Political junkets are almost universally derided in just about every democracy on earth. They are seen as elitist, wasteful, and contemptuous to the common man. Whether you’re a conservative, leftist, or libertarian, political junkets are the pinnacle of government waste, and we must do whatever is in our power to reign in the waste. Even though I’m defending junkets, I’m still inclined to argue that political junkets are elitist and contemptuous to the common man, however, I’m less inclined to believe they are wasteful (at least not as wasteful as all government programs).
To set the terms on my little rant here, let me first begin by defining what a “political junket” is. There are no clear definitions on what they are, and it generally seems to be that a “political junket” is a trip that offends the public at large when it appears in a newspaper. I’m adopting the definition for the purpose of my defence to “Political Junkets are entitlements or privileges in public spending for public servants that are above and beyond what the private sector is willing to accommodate”.
My argument is effectively two pronged. The first is to show that these political junkets are a better form of spending than the vast array of government programs, that is to say I want to make it clear that “they’re not so bad”. The second, and possibly more contentious of my two points, is that out of all government spending, the junkets are better for the economy than the vast array of government expenditure. Before we begin though, I should point out, that if you believe (for any reason) that government spending is a tool for benevolence, you probably won’t be swayed on any of these statements.
The two major concerns (there may be others but these are the biggest) whenever we look at an economic transaction between a buyer and a seller regard the quality of a product and the price of a product. To quote henry ford “There is one rule for the industrialist and that is: Make the best quality of goods possible at the lowest cost possible, paying the highest wage possible.”
To the individual, at least, whenever we purchase a good or service, if we are to be rational economic actors, we want to purchase the highest quality of goods possible for the lowest cost possible. People may be familiar with this famous table to illustrate that concept.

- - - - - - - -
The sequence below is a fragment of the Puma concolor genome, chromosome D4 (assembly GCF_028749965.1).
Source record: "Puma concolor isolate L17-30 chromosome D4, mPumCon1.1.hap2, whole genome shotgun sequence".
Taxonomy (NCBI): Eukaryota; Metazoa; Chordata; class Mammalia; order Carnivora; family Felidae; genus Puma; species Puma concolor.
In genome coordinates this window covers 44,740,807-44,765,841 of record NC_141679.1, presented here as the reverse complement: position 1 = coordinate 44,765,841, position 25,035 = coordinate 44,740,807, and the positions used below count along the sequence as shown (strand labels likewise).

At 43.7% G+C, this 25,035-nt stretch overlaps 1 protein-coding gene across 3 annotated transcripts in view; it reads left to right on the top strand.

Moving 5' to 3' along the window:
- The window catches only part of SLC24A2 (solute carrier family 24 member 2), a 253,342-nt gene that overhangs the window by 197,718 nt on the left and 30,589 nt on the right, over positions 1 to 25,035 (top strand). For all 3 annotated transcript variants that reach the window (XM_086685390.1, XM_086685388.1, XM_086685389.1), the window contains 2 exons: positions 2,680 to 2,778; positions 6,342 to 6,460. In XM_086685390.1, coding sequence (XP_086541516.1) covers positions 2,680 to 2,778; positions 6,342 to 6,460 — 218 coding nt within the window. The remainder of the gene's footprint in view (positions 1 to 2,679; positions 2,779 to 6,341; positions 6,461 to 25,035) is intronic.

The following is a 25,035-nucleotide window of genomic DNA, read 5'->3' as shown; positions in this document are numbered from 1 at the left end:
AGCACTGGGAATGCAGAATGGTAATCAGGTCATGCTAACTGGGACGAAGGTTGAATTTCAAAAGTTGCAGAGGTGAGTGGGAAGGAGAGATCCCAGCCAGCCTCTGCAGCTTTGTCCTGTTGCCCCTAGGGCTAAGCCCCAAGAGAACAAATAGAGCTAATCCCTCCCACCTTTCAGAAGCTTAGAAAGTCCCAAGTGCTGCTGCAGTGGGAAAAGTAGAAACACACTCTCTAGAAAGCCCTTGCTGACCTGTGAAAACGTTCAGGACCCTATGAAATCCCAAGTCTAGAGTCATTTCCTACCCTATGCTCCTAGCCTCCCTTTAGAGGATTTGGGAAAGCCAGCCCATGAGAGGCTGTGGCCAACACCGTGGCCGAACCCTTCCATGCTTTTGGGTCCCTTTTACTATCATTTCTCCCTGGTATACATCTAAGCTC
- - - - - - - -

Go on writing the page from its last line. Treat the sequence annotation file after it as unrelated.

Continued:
|Spending||For Yourself||For Others|
|By You||High Concern for Quality
High Concern for Cost
|High Concern for Cost
Low Concern for Quality
|By Others||High Concern for Quality
Low Concern for Cost
|Low Concern for Quality
Low Concern for Cost
The vast majority of government expenditure is in the 4th (bottom right) quadrant. The nature of government taxation and political incentives with a lack of long term institutional memory means that governments are rarely interested in the quality of the goods or services they produce. Similarly, those same incentive structures also mean the relative cost concern is low. Junkets on the other hand, have a high personal benefit for politicians. In the case of junkets, they sit in the 3rd (bottom left) quadrant. While politicians may not have very high concerns for cost, the fact that they derive a personal benefit from this expenditure means they will have a very high concern for quality.
In terms of waste, barring restrictions on expenditure (such as “preference for local goods and services”), junkets manage to send out at least half the market signals that regular spending would. Compared to the rest of government spending, which sits in the 4th quadrant, junkets are slightly better in engaging with the market.
Politicians are also a smaller subsection of the community. While their price signals (at least the quality component) can contribute to the aggregate drive for high quality (because they are going with the grain with individual spenders), their counterintuitive low cost of concern is cancelled out by the larger individual spender concern for low cost goods. So long as political junkets aren’t restricted by preference, over time junkets should contribute towards market signals for quality preferences, while having their negative effect for poor cost considerations wiped by the aggregate of individual spending.
While people have an understandable animosity towards politicians having private gain on the public purse, opposition to junkets are done on non-economic grounds. From an economic perspective, politician junket spending is probably preferable to your average government program.
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